Abstract 14705: The Association of Optimism and Pessimism With Cardiovascular Health: Results From the Multi-Ethnic Study of Atherosclerosis (MESA)
Background: Research suggests that an individual’s life-orientation, appraised by examining levels of optimism and pessimism, can affect cardiac-related health. This study aimed to examine cross-sectional associations of optimism and pessimism with cardiovascular health (CVH).
Methods: This study used data collected from adults aged 46-87 who participated in the Multi-Ethnic Study of Atherosclerosis (MESA) (n=5,193) during the first follow-up visit (2002-2004). Dispositional optimism and pessimism were captured using the Life-Orientation Test--Revised (LOT-R). American Heart Association (AHA) standards were considered when classifying the seven CVH metrics--diet, body mass index, physical activity, serum cholesterol, blood pressure, fasting glucose, and smoking status--into categories of poor, intermediate, and ideal, with an associated point allocation ranging from 0 (poor) to 2 (ideal). An overall CVH score was calculated ranging from 0 to 14, with CVH scores ≥12 interpreted as indicative of ideal CVH. Life-orientation’s association with ideal cardiovascular health was evaluated using logistic regression to estimate adjusted odds ratios. The 6-item LOT-R was analyzed as a composite and separately by the optimism and pessimism subscales.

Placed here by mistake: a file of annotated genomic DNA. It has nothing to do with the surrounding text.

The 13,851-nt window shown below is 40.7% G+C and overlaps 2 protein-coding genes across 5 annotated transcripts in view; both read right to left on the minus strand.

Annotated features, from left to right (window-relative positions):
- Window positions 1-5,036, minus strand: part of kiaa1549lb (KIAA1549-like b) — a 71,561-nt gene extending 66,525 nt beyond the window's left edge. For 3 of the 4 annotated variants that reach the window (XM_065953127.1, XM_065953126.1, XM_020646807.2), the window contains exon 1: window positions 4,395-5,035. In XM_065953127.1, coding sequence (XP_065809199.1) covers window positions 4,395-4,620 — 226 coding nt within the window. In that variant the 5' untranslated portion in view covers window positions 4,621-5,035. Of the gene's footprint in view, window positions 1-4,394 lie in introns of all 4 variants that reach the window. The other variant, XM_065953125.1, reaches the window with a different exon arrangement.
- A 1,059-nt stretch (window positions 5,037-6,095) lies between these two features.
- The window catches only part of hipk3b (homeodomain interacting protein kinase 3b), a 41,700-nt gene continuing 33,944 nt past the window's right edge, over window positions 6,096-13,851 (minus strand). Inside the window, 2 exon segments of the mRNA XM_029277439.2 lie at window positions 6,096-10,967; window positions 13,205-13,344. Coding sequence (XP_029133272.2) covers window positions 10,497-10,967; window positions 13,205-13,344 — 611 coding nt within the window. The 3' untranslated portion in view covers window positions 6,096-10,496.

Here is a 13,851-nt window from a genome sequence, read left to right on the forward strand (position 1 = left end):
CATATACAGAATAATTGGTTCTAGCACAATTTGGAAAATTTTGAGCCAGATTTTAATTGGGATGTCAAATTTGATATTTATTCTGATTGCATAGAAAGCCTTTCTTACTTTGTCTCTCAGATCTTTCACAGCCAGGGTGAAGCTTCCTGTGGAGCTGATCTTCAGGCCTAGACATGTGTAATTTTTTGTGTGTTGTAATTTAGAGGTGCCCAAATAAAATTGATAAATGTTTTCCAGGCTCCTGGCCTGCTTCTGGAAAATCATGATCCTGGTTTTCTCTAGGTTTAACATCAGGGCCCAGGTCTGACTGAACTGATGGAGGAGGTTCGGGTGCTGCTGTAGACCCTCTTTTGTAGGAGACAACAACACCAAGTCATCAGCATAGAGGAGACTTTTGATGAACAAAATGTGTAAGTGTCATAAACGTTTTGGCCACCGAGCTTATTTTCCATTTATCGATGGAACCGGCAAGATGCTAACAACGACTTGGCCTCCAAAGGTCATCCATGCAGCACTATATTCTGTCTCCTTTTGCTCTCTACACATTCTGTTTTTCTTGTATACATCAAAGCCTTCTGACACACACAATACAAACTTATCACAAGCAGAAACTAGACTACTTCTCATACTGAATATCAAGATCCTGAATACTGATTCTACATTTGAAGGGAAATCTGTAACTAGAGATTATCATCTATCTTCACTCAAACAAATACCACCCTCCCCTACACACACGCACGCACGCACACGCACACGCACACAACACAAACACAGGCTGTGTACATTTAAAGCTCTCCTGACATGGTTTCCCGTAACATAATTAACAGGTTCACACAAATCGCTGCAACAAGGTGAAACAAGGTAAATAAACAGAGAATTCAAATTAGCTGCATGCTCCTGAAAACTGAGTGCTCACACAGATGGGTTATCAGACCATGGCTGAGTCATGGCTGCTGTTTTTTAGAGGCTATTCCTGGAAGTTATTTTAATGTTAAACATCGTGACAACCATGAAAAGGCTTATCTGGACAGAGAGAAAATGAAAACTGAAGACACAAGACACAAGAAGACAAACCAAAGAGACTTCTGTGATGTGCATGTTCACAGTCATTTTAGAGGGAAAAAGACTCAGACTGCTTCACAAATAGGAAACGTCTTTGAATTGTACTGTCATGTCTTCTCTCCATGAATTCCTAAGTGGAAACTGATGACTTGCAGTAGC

Results: Among 5,193 MESA participants with complete data, 6% were categorized as having ideal CVH. When using the full 6-item LOT-R measure, those in the highest optimism quartiles had 48% higher odds of having ideal cardiovascular health when compared to those with the lowest levels of optimism in fully adjusted models (Table 1). Additionally, compared to the least pessimistic subgroup, participants in the highest quartile of pessimism had 43% lower odds of having ideal CVH. Less robust results were seen for the optimism subscale after adjustment.
Conclusion: The current study offers preliminary evidence for an association between life-orientation and CVH.
- © 2013 by American Heart Association, Inc.